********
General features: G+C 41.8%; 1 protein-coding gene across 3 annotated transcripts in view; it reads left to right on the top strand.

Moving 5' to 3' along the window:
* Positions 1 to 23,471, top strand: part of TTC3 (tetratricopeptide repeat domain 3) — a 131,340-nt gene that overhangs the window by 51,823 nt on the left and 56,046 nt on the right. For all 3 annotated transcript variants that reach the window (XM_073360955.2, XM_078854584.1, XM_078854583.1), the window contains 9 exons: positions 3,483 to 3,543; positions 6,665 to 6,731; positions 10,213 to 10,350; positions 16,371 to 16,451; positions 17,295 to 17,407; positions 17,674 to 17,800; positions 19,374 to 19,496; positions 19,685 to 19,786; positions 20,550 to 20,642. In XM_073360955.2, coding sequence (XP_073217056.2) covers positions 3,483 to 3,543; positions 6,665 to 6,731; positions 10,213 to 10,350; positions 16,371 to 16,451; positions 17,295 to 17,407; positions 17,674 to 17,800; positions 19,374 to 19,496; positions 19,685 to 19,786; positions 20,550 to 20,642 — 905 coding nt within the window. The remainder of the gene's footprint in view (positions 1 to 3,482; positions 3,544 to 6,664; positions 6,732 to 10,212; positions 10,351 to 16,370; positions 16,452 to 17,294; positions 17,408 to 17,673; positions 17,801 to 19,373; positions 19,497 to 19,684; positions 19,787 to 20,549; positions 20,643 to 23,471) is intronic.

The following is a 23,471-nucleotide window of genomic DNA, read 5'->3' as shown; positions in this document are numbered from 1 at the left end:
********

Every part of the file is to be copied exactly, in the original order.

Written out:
General features: G+C 41.8%; 1 protein-coding gene across 3 annotated transcripts in view; it reads left to right on the top strand.

Moving 5' to 3' along the window:
* Positions 1 to 23,471, top strand: part of TTC3 (tetratricopeptide repeat domain 3) — a 131,340-nt gene that overhangs the window by 51,823 nt on the left and 56,046 nt on the right. For all 3 annotated transcript variants that reach the window (XM_073360955.2, XM_078854584.1, XM_078854583.1), the window contains 9 exons: positions 3,483 to 3,543; positions 6,665 to 6,731; positions 10,213 to 10,350; positions 16,371 to 16,451; positions 17,295 to 17,407; positions 17,674 to 17,800; positions 19,374 to 19,496; positions 19,685 to 19,786; positions 20,550 to 20,642. In XM_073360955.2, coding sequence (XP_073217056.2) covers positions 3,483 to 3,543; positions 6,665 to 6,731; positions 10,213 to 10,350; positions 16,371 to 16,451; positions 17,295 to 17,407; positions 17,674 to 17,800; positions 19,374 to 19,496; positions 19,685 to 19,786; positions 20,550 to 20,642 — 905 coding nt within the window. The remainder of the gene's footprint in view (positions 1 to 3,482; positions 3,544 to 6,664; positions 6,732 to 10,212; positions 10,351 to 16,370; positions 16,452 to 17,294; positions 17,408 to 17,673; positions 17,801 to 19,373; positions 19,497 to 19,684; positions 19,787 to 20,549; positions 20,643 to 23,471) is intronic.

The following is a 23,471-nucleotide window of genomic DNA, read 5'->3' as shown; positions in this document are numbered from 1 at the left end: